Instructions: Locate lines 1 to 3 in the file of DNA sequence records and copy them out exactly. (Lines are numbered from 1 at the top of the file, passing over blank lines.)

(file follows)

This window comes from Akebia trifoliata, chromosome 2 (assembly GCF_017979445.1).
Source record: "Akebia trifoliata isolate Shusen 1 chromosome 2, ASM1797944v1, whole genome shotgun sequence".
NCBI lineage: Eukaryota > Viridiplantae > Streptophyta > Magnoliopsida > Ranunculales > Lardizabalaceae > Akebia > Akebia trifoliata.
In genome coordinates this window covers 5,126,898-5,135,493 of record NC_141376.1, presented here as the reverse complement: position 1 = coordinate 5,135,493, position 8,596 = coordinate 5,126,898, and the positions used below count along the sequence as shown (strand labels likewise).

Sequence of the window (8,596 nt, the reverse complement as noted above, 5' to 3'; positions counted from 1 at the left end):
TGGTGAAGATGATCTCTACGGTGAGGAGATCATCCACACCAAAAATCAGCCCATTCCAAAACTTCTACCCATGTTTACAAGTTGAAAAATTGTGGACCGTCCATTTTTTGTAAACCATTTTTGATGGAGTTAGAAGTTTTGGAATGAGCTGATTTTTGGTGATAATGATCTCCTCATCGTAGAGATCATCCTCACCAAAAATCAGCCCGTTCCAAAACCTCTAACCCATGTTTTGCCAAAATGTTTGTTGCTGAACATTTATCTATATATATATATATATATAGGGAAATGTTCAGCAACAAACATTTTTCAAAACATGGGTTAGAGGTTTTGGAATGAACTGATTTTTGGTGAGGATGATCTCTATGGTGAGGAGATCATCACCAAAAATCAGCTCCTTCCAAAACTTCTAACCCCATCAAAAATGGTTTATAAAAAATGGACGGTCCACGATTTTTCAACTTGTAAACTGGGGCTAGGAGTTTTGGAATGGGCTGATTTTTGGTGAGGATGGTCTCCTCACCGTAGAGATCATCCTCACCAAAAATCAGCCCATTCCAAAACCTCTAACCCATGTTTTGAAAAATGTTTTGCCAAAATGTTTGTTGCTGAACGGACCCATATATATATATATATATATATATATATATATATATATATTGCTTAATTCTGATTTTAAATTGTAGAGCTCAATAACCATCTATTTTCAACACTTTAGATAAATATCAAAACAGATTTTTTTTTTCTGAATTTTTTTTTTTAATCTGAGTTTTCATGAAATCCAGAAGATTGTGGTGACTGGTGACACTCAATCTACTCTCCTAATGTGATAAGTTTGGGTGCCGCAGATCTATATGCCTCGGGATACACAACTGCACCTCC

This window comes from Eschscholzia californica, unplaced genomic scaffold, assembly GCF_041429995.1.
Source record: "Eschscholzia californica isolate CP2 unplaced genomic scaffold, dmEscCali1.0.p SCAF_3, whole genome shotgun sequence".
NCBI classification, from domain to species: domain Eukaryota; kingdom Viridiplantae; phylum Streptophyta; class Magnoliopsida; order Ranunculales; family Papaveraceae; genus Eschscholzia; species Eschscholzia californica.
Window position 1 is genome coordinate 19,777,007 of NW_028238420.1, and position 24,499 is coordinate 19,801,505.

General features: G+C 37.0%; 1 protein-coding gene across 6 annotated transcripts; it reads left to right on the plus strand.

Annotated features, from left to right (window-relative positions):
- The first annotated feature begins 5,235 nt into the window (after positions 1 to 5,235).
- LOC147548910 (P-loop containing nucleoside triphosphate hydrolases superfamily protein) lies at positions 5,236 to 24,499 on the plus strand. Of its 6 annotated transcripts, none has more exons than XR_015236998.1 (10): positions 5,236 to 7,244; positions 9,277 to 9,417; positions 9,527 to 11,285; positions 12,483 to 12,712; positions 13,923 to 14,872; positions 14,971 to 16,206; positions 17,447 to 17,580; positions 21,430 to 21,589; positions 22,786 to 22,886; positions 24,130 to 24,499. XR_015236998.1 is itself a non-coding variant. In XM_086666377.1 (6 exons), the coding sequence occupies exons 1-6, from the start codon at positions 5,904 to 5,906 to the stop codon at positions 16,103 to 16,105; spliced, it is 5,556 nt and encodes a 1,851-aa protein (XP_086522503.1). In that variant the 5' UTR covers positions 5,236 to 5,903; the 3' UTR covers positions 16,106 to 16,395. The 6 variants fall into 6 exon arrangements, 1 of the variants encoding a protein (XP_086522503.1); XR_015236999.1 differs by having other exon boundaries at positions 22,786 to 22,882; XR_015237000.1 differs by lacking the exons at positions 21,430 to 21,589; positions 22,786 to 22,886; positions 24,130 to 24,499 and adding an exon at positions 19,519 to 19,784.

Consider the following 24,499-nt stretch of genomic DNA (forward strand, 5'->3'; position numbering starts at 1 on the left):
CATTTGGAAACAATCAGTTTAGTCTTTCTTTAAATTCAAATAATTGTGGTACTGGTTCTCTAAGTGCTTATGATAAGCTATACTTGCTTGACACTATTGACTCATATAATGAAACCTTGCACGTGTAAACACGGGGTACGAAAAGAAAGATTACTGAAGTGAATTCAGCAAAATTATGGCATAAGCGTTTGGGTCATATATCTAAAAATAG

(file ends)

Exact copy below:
This window comes from Akebia trifoliata, chromosome 2 (assembly GCF_017979445.1).
Source record: "Akebia trifoliata isolate Shusen 1 chromosome 2, ASM1797944v1, whole genome shotgun sequence".
NCBI lineage: Eukaryota > Viridiplantae > Streptophyta > Magnoliopsida > Ranunculales > Lardizabalaceae > Akebia > Akebia trifoliata.